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            A cholera patient.

            A cholera patient experimenting with remedies.

            The first record of cholera in the United States is believed to have begun in the summer of 1832, making it’s appearance first in the town of Plattsburg, New York. It would last this first time through 1834, a total of 3 years. The second infestation would last much longer. Starting in the summer of 1848 the disease would last 5 years, until 1852, when it died out for only one year, returning again in 1854 and 1855. The “good news” is that cholera made only two additional incursions into the United States, each lasting just one year, 1866 and 1873. While there are still occasional “outbreaks” of cholera in the United States, they remain very isolated and confined to limited localities.

            Cholera is a serious disease found in the intestines. Medical researchers have sectioned cholera into five stages:

            1. Premonitory Diarrhea.
            2. Copious Evacuatis.
            3. Collapse.
            4. Reaction.
            5. Uremia.

            In severe cases it is possible for cholera to start with one of the latter stages, especially after an epidemic is fully developed. Conversely, a mild case may be manifested only by diarrhea.

            December of 1848 would bring the return of cholera to the United States. It appeared at two locations within days of each other: New York City, first, on 2 Dec 1848, and New Orleans, second, on 11 Dec 1848. It then traversed its way through the United States via the interior waterways and the Atlantic seaboard. Cholera was first recorded in Illinois in March of 1849 when it made its appearance in the town of Quincy.

            The people of Illinois would become frightened by the unknowns of this disease. Cholera is caused by drinking water, or eating food contaminated with bacteria – we know that now, however, in 1849, little was known as to what cholera really was, and the mis-information about it could spread quicker then the truth. Towns people would awaken in the morning and the first question asked of others in the village was who had succumbed overnight. The tales of the suffering of the citizens of Illinois may be found within their writings of the time. Diaries and letters are replete with discussion concerning the disease. The evidence of its thoroughness can be found within the graveyards of Illinois, and in its Mortality Census Schedule for 1850, which provides researchers with a snapshot in time of an active epidemic. A mortality census was taken every 10 years, the same year a census was taken, for the purpose of recording the deaths of all the people in America during the preceding year, in this case, June 1849-May 1850. It does not record all of the deaths at the time. That was the intent, but in the end, it only records those deaths with which the census taker, usually the sheriff of county, was told about, or already knew about.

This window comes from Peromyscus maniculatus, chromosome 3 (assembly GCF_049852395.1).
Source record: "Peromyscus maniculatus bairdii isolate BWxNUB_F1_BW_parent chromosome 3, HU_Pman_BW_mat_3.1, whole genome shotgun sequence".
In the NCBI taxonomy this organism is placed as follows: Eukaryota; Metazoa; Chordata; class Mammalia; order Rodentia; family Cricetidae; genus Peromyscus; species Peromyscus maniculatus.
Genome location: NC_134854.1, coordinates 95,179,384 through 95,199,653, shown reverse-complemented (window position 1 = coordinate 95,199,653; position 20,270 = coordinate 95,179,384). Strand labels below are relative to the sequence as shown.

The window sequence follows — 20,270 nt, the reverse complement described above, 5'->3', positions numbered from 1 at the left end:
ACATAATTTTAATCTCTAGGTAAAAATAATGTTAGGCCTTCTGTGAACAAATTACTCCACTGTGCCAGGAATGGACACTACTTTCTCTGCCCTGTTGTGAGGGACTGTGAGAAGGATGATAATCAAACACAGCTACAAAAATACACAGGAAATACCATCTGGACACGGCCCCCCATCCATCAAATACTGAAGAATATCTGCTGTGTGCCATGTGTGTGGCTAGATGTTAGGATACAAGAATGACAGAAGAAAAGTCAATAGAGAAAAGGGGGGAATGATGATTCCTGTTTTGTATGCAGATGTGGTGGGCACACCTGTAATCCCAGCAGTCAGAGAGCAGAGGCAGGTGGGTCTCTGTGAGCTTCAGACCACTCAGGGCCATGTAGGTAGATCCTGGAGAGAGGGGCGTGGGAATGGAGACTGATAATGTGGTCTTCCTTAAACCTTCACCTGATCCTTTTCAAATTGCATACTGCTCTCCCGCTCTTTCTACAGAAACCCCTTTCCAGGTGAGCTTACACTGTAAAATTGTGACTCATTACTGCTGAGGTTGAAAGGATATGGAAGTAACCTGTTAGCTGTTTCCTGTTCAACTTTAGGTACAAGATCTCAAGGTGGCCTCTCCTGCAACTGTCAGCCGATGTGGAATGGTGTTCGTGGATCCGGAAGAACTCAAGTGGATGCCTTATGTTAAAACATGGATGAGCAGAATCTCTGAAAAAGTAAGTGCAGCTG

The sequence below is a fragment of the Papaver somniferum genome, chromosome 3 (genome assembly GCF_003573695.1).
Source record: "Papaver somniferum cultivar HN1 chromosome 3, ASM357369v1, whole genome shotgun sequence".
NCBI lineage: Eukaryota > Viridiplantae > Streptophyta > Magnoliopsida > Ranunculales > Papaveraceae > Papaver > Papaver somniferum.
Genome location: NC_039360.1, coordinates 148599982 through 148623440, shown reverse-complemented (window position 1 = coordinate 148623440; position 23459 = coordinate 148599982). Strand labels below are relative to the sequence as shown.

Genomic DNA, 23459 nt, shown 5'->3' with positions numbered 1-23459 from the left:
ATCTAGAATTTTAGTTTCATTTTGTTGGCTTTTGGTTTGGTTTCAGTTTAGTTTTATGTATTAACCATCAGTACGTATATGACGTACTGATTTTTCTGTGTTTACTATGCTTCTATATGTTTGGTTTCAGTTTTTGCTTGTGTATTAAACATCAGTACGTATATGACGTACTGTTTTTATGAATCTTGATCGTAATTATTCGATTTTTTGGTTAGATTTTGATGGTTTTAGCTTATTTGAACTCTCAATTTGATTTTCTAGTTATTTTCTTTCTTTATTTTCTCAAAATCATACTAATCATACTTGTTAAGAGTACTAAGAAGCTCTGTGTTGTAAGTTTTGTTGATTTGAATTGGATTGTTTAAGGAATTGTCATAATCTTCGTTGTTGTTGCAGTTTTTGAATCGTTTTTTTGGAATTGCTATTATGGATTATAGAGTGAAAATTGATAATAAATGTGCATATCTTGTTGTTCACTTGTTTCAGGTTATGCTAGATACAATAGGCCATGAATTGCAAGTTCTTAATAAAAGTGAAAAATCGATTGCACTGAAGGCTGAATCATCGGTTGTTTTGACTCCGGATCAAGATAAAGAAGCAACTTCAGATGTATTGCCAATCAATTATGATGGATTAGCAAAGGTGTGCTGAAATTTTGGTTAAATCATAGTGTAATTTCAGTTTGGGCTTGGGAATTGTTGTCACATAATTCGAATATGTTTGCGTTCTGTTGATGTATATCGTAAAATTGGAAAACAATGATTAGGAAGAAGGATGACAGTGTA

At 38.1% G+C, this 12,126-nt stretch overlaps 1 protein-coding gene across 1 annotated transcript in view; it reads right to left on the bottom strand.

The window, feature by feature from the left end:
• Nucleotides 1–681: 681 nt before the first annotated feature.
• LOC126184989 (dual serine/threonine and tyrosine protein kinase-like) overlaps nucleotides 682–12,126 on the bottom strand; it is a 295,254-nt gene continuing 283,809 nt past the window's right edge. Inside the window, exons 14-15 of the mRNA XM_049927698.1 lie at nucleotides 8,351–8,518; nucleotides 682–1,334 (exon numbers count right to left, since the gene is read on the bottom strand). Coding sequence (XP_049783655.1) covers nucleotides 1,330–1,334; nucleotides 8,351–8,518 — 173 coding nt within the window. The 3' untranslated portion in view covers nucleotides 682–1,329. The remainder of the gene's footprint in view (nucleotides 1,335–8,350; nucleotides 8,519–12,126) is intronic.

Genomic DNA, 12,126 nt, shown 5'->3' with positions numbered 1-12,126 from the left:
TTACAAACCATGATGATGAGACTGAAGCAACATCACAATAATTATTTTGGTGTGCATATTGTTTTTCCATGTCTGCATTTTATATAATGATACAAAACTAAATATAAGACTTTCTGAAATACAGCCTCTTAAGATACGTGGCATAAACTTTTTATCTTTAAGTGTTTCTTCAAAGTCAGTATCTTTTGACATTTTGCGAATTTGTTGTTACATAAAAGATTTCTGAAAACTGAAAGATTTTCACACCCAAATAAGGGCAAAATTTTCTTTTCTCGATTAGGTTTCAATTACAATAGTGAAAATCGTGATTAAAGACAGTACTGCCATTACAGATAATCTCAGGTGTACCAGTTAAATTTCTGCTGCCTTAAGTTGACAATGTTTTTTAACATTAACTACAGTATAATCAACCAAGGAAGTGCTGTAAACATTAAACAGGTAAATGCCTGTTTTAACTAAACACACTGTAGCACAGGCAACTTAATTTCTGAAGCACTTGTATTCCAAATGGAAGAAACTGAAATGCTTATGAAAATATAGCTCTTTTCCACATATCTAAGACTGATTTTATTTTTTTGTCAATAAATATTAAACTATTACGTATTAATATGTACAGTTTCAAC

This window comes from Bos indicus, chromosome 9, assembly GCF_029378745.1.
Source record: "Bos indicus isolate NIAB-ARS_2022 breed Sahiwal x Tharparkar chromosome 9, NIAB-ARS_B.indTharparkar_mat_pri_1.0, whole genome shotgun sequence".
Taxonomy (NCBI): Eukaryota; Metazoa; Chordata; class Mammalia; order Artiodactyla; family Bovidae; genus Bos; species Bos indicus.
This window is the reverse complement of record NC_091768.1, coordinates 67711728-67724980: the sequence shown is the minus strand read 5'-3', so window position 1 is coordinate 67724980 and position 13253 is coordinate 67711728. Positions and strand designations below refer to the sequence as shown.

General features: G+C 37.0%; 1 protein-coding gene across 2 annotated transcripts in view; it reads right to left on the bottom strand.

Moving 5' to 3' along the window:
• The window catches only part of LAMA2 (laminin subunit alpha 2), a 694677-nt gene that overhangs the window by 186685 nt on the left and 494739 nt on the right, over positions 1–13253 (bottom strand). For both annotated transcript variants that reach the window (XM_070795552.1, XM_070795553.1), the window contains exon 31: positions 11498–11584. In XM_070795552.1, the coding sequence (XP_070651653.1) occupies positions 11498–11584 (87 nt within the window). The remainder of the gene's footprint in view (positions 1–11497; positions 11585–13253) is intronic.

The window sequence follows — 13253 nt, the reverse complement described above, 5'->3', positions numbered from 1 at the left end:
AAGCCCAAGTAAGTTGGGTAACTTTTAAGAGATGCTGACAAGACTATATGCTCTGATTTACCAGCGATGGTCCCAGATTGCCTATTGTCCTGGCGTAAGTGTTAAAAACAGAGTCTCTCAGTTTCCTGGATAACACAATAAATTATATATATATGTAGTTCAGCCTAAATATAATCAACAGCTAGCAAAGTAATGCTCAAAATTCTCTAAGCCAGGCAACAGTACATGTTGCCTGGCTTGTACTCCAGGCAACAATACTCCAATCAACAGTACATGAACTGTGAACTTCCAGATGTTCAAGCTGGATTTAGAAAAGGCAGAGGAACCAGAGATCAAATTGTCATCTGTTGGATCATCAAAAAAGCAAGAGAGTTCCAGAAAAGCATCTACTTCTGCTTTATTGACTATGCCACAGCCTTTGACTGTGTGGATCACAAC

Using the mortality schedule of Randolph County for 1850 as a sample, here are some of the facts I found:

            1. The population of Randolph County in 1850 was 11,079.
            2. There were a total of 167 deaths recorded in Randolph County during 1850.
            3. Of those 167 deaths, cholera was attributed to 59, or 35% of all the deaths.
            4. Only .005 or .5% of the population of Randolph County succumbed to the disease in 1849. It is not known by the record how many may have contacted the disease but survived.

            There were at least two doctors in the county who may have helped contribute to the lower death count. We know this, as both are listed as decedents in the census: F. K. Kaufri (surname is difficult to read) and a Dr. Miller. It was possible to treat Cholera, but the treatment had to come swiftly after the disease onset, as some were recorded as dying within only 4 hours of knowingly contracting the disease. It is also possible that there were more deaths in the county that went unrecorded by the Sheriff.

            To comprehend the impact the cholera had on the citizens of Illinois, use the following links which take you to the various 1850 mortality schedules found across ILGenWeb:

            1850 Mortality Schedules

            More Information on the 1849 Cholera Epidemic in Illinois